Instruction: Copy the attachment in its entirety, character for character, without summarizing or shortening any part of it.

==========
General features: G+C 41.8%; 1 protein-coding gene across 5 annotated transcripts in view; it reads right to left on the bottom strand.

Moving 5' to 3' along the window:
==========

General features: G+C 41.8%; 1 protein-coding gene across 5 annotated transcripts in view; it reads right to left on the bottom strand.

Moving 5' to 3' along the window: